Loop Theater

165 N. State Street,
Chicago, IL 60601

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DavidZornig on October 4, 2017 at 2:07 pm

Flickr link with a 1964 postcard. (April `63 image) “Mondo Cane” at the Loop.


GintGotham on February 9, 2017 at 9:17 pm

My mother took me to the Telenews prior to the Chicago or the Oriental when I was 5 years old. (They didn’t send me to kindergarten.) That’s where I saw my first teletype machine; and my first tv set (although there was nothing on at the time). That’s where I saw the Empire State Building crash; where I learned how to stand during the National Anthem; and where I got to see FDR declaring war. When I was at Northwestern, I went there (The Loop Theatre) and saw After Mein Kampf. It was a nudie documentary. And then in 1967, I took my new wife there to see the Graduate, with Dustin Hoffman. That theatre—inside a taxpayer—was one, classy place.

rivest266 on November 11, 2016 at 12:10 am

December 23rd, 1939 grand opening ad as Telenews and April 8th, 1950 ad as Loop can be found in the photo section.

DavidZornig on April 26, 2016 at 6:46 am

May 1965 photo added.

DavidZornig on March 3, 2016 at 5:45 pm

History of the Telenews via WTTW.


Tim O'Neill
Tim O'Neill on January 8, 2016 at 5:47 pm

STRAIGHT TIME is on TCM tonight. 12:30 a.m. central time. 1:30 a.m. eastern time.

DavidZornig on January 8, 2016 at 5:40 pm

Photo added to Photos Section. Photo credit John P. Keating Jr. The final film to ever play the Loop Theater. “Straight Time” opened 03/17/78 and closed as did the theater on 04/02/78.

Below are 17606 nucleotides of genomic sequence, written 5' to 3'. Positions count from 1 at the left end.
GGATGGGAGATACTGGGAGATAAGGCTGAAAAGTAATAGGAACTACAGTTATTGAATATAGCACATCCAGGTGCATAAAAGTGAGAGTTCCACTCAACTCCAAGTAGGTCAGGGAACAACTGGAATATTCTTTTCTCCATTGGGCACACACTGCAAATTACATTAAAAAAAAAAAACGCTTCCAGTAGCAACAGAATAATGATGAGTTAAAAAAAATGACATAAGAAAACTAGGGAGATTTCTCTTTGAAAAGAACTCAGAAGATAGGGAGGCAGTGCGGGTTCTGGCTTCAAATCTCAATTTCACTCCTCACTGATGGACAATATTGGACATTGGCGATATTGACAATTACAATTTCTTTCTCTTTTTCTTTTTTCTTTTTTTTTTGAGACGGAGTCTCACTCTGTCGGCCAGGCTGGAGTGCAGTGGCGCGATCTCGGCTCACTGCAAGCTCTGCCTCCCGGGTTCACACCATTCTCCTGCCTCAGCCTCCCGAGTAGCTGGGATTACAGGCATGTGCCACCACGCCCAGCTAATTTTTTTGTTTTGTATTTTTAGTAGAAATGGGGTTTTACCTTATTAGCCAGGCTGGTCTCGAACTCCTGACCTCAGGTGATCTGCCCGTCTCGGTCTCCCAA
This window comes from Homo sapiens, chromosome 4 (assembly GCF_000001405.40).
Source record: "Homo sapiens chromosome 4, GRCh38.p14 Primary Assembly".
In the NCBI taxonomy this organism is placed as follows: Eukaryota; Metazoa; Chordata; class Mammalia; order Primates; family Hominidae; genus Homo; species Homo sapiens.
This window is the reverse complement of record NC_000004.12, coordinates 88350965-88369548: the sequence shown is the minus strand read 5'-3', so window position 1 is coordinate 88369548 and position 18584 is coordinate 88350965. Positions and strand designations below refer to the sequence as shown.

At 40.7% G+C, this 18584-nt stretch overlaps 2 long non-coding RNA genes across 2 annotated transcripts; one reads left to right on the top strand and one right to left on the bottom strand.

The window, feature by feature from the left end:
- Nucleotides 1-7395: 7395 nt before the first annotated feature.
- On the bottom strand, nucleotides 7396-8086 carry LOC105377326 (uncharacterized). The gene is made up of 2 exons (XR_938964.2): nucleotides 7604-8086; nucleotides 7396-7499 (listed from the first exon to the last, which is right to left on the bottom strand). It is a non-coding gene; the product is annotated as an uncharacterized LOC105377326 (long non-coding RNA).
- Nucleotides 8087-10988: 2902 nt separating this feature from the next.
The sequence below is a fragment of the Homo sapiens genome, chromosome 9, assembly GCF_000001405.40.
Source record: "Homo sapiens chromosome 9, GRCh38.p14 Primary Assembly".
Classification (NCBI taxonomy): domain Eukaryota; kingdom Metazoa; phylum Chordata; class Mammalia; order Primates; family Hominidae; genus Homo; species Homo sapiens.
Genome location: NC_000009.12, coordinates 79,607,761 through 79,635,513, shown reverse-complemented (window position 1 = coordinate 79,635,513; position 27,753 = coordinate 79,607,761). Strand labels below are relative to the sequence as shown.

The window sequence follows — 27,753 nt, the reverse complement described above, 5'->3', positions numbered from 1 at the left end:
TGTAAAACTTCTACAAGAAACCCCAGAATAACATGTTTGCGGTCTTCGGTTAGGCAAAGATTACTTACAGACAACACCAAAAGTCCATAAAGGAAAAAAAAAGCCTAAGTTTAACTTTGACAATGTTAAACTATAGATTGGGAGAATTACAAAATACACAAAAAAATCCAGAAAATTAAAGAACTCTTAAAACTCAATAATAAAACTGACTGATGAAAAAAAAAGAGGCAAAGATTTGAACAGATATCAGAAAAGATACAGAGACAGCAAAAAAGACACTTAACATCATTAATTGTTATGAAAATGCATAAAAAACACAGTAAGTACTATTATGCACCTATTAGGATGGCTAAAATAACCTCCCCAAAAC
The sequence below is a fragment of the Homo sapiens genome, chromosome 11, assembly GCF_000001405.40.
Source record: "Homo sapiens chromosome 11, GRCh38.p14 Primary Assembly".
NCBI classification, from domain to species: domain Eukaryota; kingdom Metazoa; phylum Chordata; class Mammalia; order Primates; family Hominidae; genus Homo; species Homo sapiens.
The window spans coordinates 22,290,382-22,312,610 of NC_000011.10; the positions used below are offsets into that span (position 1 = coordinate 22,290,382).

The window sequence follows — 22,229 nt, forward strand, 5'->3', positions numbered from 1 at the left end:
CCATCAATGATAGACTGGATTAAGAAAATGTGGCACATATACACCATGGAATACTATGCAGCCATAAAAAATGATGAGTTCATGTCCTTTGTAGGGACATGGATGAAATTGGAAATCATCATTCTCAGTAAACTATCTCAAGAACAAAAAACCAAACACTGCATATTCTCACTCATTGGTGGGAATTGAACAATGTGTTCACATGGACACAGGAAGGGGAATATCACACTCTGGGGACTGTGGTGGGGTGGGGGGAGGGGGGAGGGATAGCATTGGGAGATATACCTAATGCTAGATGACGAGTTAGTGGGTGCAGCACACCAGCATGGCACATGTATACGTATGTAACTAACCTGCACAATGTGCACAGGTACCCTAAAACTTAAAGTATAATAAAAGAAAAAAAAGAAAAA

LouRugani on October 16, 2015 at 2:19 pm

It was exactly sixty years ago this afternoon that Anton Schuessler, Jr., John Schuessler and Robert Peterson saw “The African Lion” at the LOOP Theatre.

okcray on June 10, 2015 at 11:50 pm

I remember they brought the “Open Letter to Jane Anders” ad campaign back when the adult CINDERELLA appeared at the Loop during the summer of 1977. If I remember correctly, one of the “letters” was from a woman who was unhappy with her banker husband because he spent too much time wrapped up in work and would not take her to the Loop Theater to see CINDERELLA. Jane Anders' response: “Tell him to leave you a loan.”

DavidZornig on March 23, 2015 at 7:47 am

Below link has photos from a 1940 dual premiere at the Chicago and State-Lake Theatres. One photo of the TeleNews, which I added to the Loop’s Photos Section. I added the link to the Chicago and State-Lake CT pages too. Copy & paste to view.


Joe Vogel
Joe Vogel on March 23, 2015 at 1:13 am

Here are a few paragraphs about the Telenews Theatre from the January 5, 1940, issue of The Film Daily:


“Chicago — Latest advances in motion picture theater equipment are incorporated in the new Telenews Theater recently opened here by its owners and operators, Midwest News Reel Theaters, of which Herbert Scheftel of New York City is president.

“House has RCA sound, Simplex projectors, and American Seating Co.’s Bodiform chairs. Approximately 400 of the latter are installed on the main floor of the auditorium, and 200 in the balcony.

“A Westinghouse air conditioning system is used, Perey turnstiles, and Stanley Bigelow carpets supplied by Marshall Field Co.

“The theater has a unique front and marquee, White Way Co. lighting, plus clear cut screen effect and excellent acoustics.

“Marshall Field supplied the furnishings for the rest rooms. Equipment contract was executed by National theater Supply.